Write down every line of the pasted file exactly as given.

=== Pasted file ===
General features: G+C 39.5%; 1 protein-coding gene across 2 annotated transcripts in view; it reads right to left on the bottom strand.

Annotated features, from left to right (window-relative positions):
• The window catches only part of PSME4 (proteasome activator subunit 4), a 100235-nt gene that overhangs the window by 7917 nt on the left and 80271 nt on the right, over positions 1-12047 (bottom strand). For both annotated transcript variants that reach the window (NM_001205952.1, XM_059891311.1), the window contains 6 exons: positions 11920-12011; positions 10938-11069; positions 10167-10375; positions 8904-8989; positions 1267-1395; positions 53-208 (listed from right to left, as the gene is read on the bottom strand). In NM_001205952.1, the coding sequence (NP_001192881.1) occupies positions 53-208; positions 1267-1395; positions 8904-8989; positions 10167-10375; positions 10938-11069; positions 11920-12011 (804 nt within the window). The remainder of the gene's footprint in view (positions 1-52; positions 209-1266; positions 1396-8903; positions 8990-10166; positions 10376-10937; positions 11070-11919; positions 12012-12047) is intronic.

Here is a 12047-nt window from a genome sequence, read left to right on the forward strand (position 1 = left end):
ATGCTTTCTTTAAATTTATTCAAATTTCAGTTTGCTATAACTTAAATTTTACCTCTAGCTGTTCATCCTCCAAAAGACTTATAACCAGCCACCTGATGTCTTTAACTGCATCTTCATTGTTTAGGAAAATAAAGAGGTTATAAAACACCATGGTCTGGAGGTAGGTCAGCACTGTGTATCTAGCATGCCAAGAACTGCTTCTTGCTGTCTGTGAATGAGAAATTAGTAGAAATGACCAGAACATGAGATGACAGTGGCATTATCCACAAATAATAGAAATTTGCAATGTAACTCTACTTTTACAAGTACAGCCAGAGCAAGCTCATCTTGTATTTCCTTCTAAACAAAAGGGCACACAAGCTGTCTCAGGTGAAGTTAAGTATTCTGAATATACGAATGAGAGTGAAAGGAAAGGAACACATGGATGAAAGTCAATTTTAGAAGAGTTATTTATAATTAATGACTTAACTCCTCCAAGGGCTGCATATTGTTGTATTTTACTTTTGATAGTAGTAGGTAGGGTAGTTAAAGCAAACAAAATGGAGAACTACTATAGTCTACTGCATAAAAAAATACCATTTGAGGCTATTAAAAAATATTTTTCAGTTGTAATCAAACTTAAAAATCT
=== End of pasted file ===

General features: G+C 39.5%; 1 protein-coding gene across 2 annotated transcripts in view; it reads right to left on the bottom strand.

Annotated features, from left to right (window-relative positions):
• The window catches only part of PSME4 (proteasome activator subunit 4), a 100235-nt gene that overhangs the window by 7917 nt on the left and 80271 nt on the right, over positions 1-12047 (bottom strand). For both annotated transcript variants that reach the window (NM_001205952.1, XM_059891311.1), the window contains 6 exons: positions 11920-12011; positions 10938-11069; positions 10167-10375; positions 8904-8989; positions 1267-1395; positions 53-208 (listed from right to left, as the gene is read on the bottom strand). In NM_001205952.1, the coding sequence (NP_001192881.1) occupies positions 53-208; positions 1267-1395; positions 8904-8989; positions 10167-10375; positions 10938-11069; positions 11920-12011 (804 nt within the window). The remainder of the gene's footprint in view (positions 1-52; positions 209-1266; positions 1396-8903; positions 8990-10166; positions 10376-10937; positions 11070-11919; positions 12012-12047) is intronic.

Here is a 12047-nt window from a genome sequence, read left to right on the forward strand (position 1 = left end):
ATGCTTTCTTTAAATTTATTCAAATTTCAGTTTGCTATAACTTAAATTTTACCTCTAGCTGTTCATCCTCCAAAAGACTTATAACCAGCCACCTGATGTCTTTAACTGCATCTTCATTGTTTAGGAAAATAAAGAGGTTATAAAACACCATGGTCTGGAGGTAGGTCAGCACTGTGTATCTAGCATGCCAAGAACTGCTTCTTGCTGTCTGTGAATGAGAAATTAGTAGAAATGACCAGAACATGAGATGACAGTGGCATTATCCACAAATAATAGAAATTTGCAATGTAACTCTACTTTTACAAGTACAGCCAGAGCAAGCTCATCTTGTATTTCCTTCTAAACAAAAGGGCACACAAGCTGTCTCAGGTGAAGTTAAGTATTCTGAATATACGAATGAGAGTGAAAGGAAAGGAACACATGGATGAAAGTCAATTTTAGAAGAGTTATTTATAATTAATGACTTAACTCCTCCAAGGGCTGCATATTGTTGTATTTTACTTTTGATAGTAGTAGGTAGGGTAGTTAAAGCAAACAAAATGGAGAACTACTATAGTCTACTGCATAAAAAAATACCATTTGAGGCTATTAAAAAATATTTTTCAGTTGTAATCAAACTTAAAAATCT